• Custom reporting and analysis
  • Website integration for online giving and event registration
  • Detailed donor profile capabilities
  • Email marketing tools
  • Social media marketing monitoring

Don’t forget to make sure your donor management software has an integration tool that will allow you to seamlessly conduct your wealth screening and prospect research with the data in your CRM.

You should never search for the data you need. Your organizational software should present the data in a manageable and easily understood way to streamline your fundraising campaign. Remember to clean your donor database to ensure the information is accurate and relevant to your current fundraising campaign.

With the right tools, you will be making informed decisions with your fundraising and donor data in no time.

3. Be Intentional With Your Asks

With the help of prospect research tools, like DonorSearch, you will be able to identify prospective new donors to appeal to with your nonprofit fundraising campaign. Equipped with the information these tools provide, you will be able to seek out the donors most likely to engage your cause and who are able to help you meet your fundraising goals.

Fundraising goals are meant to be ambitious. They are supposed to be slightly out of reach and require a real effort to successfully achieve them. And you can dream up some awesome fundraising ideas to help your nonprofit get there. However, make sure you are not setting yourself up for failure with an absurdly high fundraising goal. If you want to reach new heights with your fundraising goals and really boost your fundraising capacity, you should intentionally seek out individuals who would be capable and willing to provide the amount of funds you would need.

Finding Major Gift Donors

Seeking major gift donors is challenging. Not everyone is willing to donate a large sum of money to a nonprofit, and it can sometimes be difficult finding a capable person who also has some sort of investment in your cause, and could be a good candidate for your nonprofit’s fundraising efforts.  

Keep in mind that a major gift can look different based on the size of the nonprofit soliciting it. To some nonprofits, a major gift is $1,000 and to others, a major gift is $10,000+. Based on your own fundraising capacity, you can determine what you consider a major gift that would have a significant impact on your operations.

Your asks for donations should be specific and intentional. Once you have identified an individual who you believe is likely to donate to your cause, you need to determine how much you can ask from them, which will help determine your fundraising approach. Without a thorough understanding of your donor and your nonprofit’s fundraising data, you will not be able to accurately gauge how you should appeal to that donor.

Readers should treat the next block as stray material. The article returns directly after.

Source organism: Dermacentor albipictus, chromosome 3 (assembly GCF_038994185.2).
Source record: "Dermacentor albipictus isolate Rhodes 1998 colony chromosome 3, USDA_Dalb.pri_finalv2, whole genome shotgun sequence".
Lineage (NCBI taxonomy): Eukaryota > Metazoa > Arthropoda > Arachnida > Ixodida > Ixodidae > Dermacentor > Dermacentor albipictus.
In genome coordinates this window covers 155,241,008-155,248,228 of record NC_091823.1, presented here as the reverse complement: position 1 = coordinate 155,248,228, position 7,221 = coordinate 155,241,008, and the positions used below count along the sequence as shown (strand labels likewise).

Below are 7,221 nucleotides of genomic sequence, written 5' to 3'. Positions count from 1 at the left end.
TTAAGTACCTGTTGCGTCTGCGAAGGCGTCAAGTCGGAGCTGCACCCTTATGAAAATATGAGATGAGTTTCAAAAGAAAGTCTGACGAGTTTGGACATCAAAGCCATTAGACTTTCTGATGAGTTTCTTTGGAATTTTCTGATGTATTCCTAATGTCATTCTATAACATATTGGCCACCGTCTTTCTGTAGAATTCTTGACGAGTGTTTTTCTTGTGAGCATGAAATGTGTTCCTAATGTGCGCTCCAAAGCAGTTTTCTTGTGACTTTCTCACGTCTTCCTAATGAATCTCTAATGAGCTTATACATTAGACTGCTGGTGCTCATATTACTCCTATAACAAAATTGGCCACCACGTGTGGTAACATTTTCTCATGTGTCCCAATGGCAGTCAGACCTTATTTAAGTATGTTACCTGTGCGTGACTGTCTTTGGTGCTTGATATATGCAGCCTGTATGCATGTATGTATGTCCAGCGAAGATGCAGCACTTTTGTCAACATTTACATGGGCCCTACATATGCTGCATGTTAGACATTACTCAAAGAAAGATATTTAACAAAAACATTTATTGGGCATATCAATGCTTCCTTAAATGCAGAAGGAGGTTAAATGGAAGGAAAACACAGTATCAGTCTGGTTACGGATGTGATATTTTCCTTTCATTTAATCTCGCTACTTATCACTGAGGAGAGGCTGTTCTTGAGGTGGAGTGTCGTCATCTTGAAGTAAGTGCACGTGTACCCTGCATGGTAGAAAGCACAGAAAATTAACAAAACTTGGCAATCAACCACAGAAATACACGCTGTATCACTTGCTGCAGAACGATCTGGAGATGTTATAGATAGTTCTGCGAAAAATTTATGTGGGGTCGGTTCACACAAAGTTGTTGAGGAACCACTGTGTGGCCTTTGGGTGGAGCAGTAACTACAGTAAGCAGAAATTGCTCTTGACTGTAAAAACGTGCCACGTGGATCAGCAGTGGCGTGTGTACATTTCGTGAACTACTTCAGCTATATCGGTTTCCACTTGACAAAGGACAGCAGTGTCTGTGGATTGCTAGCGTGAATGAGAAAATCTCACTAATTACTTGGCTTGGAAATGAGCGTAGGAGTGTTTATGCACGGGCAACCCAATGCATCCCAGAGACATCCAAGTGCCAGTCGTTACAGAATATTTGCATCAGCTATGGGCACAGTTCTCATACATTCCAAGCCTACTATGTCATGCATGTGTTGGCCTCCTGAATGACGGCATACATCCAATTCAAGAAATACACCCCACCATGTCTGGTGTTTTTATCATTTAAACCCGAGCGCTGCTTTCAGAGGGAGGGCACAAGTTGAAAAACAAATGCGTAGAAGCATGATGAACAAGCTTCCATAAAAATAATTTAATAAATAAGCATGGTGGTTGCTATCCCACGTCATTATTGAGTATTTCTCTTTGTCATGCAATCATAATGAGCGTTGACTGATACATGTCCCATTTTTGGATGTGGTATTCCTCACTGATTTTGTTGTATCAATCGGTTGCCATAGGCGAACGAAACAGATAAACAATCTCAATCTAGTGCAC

4. Personalize Your Donor Engagements

Don’t you love it when you receive a form letter in your inbox or your mailbox? Perhaps your name is misspelled. Maybe just a few blanks are filled in with semi-relevant information. Most likely, you crumple up that piece of paper or quickly hit delete on your computer because it seems like a waste of your time. 

Every nonprofit has a unique mission and perspective on how to help their cause. Likewise, every donor has a different, personal motivation behind supporting your organization. So why would you approach each donor in the same exact way?

If you want to properly manage your donors and engage in a meaningful relationship with your supporters, you should tailor each interaction to the specific donor. Here are some tips you may want to consider:

  • Greeting them by name
  • Thanking them for their previous donation and including specific information
  • Appealing to them via their preferred method of communication
  • Referencing their investment in your cause, if known (i.e. “We know you have a passion for this cause, and we can guarantee your money will…”)

For extra guidance for your letter writing, learn more at fundraisingletters.org.


Individuals will be more likely to donate to your organization if they feel valued as an individual donor. You should use the data you have gathered on them to effectively construct the best possible relationship with them to ensure they are loyal supporters of your nonprofit.

Don’t make blind decisions when you are forming the fundraising campaign for your nonprofit. You should rely on accurate and relevant data to drive your fundraising campaign to success. With the right tools and data at your fingertips, you will be able to raise more and increase your donor network with ease.

Free Recorded Webinar: Virtual Fundraising Tactics

Virtual events are less expensive to produce than in-person events, so you don’t need to budget as much for them. You can remove many barriers that allow more people to get involved with your cause. You can create access for people to participate from anywhere. They are an excellent way to tell stories about what your nonprofit is doing and build a community around your mission. Creating a larger online presence can foster more awareness about your organization, which can lead to you meeting or even exceeding your revenue goals. Not only that, but trends suggest virtual fundraisers could be standard moving forward.

During this webinar, you will learn:

  • The keys to virtual fundraising
  • Pros and cons of virtual fundraisers
  • How to use the right tools and technology for successful events